I entered the bath, blind and attempting not to break my neck on the marble floor. I had no idea what to do. An attendant passed by though, looked at my slip of paper, which was quickly getting wet from the steam, and told me to sit on a bench along the outside edge of the bath. Near me were two British women who seemed as confused and baffled as I was as to what the process was. They had had their slips of paper taken from them though, so an attendant who came by wasn't sure what to do with them. I made sure to keep hold of my piece of paper.

The room was fairly large and octagonal, with an octagonal slab at the center. On this slab were 8 women being massaged and scrubbed by attendants. Around the edge of the room were little basins of water which had a metal bowl in them to ladle out some water for rinsing or cooling down. It was a beautiful room, though I missed out on the details by not having my glasses on.

An attendant finally came over to claim me, holding my arm as we walked over to the slab so I wouldn't slip. She had me lie down on my back (I was naked at this point) and proceeded to scrub me with a big, rough mitt. A friend quite accurately described it as feeling like you are being cleaned by a big cat tongue. After scrubbing my stomach, she pointed down at all the dirt and dead skin she'd gotten off. Uh, thanks for that.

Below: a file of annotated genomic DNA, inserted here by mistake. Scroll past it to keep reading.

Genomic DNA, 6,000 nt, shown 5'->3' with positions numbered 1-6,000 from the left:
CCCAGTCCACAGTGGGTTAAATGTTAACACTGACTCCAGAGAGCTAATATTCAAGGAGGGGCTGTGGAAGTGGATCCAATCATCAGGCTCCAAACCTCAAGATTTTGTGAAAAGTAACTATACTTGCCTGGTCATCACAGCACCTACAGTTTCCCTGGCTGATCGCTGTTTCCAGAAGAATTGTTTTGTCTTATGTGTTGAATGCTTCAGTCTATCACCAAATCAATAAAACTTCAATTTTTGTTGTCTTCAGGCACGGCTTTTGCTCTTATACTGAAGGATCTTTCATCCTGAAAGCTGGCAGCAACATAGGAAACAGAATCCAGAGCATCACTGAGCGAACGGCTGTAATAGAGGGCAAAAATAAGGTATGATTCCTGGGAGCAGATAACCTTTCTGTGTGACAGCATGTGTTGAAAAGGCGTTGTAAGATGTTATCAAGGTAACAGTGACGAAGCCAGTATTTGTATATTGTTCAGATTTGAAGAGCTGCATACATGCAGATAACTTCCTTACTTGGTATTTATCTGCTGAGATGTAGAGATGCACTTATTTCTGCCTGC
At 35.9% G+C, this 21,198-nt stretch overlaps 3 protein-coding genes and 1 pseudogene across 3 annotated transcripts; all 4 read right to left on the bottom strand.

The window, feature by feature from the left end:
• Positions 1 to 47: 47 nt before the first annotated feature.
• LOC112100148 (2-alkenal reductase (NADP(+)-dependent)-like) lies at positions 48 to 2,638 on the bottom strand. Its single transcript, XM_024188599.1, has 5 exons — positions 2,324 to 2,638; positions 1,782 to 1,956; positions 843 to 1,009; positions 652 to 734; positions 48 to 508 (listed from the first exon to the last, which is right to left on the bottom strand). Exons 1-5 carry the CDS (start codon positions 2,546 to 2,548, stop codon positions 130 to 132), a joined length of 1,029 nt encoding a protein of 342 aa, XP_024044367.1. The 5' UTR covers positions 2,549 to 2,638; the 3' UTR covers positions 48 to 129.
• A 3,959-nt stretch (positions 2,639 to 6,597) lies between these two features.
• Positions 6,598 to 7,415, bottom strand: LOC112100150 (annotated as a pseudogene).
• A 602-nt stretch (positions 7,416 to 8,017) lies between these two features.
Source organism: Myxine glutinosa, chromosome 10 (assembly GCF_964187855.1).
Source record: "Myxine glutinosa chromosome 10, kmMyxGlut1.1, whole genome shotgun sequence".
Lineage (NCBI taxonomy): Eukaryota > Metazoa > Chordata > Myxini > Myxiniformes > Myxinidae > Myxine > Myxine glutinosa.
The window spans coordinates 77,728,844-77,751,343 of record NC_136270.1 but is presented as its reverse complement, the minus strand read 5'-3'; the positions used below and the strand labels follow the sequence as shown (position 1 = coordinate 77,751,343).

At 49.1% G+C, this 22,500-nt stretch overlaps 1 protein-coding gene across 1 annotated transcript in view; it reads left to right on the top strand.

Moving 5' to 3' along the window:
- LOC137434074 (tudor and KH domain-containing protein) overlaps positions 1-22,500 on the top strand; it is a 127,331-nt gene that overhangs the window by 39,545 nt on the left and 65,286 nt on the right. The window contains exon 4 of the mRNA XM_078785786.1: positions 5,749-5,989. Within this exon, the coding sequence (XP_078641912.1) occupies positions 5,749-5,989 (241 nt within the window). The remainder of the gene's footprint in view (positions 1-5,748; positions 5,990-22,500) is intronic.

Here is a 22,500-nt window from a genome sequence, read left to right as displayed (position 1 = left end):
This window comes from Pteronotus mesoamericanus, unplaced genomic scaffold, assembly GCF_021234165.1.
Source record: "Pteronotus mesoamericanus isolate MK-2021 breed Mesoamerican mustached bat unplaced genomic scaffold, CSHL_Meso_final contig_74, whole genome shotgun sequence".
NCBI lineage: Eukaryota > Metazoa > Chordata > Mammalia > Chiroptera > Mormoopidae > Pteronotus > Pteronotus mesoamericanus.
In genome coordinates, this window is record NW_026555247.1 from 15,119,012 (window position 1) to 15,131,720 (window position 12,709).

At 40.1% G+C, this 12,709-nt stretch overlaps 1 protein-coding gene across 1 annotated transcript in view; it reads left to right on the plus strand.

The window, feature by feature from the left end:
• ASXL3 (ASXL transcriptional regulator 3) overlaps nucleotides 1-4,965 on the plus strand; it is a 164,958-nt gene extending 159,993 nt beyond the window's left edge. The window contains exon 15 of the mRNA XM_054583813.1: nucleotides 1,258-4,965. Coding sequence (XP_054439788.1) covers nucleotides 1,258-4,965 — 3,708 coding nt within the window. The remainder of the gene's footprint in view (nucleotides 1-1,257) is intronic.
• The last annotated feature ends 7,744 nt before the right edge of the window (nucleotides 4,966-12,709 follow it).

We then walked back over to the basin and she poured water over me to rinse off the gunk. This part was hard for me; I don't like water going over my face and this was made worse by someone else being in control of it. So I stood there with my eyes shut tight and my breath held, waiting for her to pour the water, but then I ran out of breath and took a breath right as the water went over me. I didn't choke, but I got quite a bit of water up my nose.

She shuffled me back over to the slab and began the massage. It was not as intense as the one Michael Palin received, but it was fairly rough. I remember it was quite painful when she ran what felt like her knuckles down the backs of my legs. After this, she washed me with soapy water, which made me very slippery on the marble. She would bump against me and it felt like if she pushed just a bit harder, I'd go sliding out into the middle of the slab.

When I was sitting waiting for my turn, I thought the attendants were very gruff and not particularly nice, but, even though they didn't talk much because their English is limited, my attendant was quite sweet and asked if I was enjoying it and such. The whole thing must have still been making me tense though because she told me to relax at one point.